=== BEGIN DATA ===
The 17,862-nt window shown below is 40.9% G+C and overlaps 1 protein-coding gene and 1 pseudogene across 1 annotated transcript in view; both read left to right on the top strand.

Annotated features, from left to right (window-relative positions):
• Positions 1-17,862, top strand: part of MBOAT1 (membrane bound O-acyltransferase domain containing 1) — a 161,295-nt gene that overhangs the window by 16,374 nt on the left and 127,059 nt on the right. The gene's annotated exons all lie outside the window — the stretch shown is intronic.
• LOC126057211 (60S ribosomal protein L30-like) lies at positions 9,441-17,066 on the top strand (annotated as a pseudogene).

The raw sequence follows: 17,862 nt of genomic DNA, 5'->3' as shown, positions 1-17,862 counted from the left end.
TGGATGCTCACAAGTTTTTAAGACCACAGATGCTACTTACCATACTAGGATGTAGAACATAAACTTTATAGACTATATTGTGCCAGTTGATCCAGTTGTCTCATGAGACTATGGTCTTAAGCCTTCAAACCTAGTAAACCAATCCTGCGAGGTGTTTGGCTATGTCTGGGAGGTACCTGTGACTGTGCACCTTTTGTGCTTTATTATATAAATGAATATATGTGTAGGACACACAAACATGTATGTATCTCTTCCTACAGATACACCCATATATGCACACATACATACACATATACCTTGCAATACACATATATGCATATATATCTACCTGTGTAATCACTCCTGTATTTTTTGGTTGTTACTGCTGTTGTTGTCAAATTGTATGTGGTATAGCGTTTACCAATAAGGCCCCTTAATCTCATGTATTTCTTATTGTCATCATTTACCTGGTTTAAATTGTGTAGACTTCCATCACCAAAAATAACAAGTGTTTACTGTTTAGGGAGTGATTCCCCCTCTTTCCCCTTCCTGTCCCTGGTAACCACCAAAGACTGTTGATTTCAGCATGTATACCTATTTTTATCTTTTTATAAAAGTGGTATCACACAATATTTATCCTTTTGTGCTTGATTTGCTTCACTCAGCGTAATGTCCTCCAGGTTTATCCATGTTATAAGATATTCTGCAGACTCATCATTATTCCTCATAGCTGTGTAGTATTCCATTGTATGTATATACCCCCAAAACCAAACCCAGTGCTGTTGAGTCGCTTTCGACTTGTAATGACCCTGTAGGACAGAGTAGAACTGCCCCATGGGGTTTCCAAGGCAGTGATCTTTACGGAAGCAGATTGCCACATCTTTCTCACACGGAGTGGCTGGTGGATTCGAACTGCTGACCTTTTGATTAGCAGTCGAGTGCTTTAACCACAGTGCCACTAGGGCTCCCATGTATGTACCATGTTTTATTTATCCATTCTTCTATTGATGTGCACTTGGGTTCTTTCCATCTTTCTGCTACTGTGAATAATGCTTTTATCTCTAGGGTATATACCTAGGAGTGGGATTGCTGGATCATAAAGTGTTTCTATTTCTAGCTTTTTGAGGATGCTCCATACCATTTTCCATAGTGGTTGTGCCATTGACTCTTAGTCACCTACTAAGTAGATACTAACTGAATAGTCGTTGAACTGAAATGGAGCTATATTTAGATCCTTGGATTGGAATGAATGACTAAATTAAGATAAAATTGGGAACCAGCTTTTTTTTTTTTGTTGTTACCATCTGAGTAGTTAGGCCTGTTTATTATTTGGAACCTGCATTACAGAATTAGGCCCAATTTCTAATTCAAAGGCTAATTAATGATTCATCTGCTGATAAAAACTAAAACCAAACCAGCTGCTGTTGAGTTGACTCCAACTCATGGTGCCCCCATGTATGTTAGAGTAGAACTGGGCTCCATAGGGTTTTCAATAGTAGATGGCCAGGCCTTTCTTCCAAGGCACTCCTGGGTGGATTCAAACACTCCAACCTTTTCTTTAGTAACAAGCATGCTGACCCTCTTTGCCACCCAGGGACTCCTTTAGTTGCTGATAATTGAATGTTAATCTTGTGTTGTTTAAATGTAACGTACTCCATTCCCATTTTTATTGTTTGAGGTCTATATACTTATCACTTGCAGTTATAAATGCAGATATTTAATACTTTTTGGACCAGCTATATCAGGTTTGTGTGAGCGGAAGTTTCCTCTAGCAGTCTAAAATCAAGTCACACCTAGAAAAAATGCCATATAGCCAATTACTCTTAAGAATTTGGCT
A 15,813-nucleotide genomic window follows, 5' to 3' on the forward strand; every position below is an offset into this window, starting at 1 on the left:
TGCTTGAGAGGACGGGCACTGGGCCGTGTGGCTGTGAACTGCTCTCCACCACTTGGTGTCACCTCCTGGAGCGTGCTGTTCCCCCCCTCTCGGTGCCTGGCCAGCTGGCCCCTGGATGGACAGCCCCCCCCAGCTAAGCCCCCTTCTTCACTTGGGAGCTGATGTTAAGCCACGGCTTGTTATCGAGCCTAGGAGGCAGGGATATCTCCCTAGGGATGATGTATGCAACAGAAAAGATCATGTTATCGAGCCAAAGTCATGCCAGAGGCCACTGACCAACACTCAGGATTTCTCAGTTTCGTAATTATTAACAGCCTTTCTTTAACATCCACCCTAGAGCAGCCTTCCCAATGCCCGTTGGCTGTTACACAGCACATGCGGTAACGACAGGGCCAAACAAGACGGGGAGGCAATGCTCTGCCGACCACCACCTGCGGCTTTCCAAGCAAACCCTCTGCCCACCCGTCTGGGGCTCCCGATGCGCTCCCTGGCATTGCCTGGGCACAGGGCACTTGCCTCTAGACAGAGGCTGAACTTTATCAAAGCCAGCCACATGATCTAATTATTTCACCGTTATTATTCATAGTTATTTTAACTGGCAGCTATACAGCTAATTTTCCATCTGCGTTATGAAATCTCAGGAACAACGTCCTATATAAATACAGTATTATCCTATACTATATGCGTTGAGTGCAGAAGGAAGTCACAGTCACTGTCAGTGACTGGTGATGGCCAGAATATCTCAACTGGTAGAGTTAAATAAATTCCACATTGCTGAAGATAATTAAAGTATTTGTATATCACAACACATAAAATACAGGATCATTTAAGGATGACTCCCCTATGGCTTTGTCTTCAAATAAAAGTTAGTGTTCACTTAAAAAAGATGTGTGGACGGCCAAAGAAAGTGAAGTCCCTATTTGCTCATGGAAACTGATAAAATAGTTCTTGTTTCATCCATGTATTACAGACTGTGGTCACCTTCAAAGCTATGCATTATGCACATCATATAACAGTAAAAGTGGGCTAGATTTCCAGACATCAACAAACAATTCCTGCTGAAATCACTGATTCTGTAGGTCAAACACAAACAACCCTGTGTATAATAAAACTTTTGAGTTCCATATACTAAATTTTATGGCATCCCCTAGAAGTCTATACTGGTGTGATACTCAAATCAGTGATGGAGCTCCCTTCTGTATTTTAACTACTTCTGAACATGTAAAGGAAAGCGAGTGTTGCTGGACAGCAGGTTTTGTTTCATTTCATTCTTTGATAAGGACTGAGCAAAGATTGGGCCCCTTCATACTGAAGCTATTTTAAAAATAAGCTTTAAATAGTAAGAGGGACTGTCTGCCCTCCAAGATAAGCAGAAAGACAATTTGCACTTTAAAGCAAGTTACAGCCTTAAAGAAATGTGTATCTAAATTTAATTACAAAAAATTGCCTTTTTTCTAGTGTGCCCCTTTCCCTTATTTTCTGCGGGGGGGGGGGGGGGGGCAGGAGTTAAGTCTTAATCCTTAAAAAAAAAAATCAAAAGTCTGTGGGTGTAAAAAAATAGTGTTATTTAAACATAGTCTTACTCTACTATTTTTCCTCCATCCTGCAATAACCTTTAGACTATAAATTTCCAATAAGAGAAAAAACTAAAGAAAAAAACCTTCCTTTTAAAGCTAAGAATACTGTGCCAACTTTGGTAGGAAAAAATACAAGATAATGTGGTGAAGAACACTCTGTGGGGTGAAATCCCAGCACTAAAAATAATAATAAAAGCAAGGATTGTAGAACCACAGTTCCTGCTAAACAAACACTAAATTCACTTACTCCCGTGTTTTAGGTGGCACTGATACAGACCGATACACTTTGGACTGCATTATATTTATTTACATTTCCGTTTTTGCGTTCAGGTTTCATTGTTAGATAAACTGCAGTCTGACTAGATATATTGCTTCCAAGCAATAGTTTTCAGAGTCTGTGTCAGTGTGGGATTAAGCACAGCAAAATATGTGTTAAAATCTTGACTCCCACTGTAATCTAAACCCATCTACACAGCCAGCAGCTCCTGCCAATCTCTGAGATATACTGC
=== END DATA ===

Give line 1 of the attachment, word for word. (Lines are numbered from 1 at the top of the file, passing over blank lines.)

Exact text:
The 17,862-nt window shown below is 40.9% G+C and overlaps 1 protein-coding gene and 1 pseudogene across 1 annotated transcript in view; both read left to right on the top strand.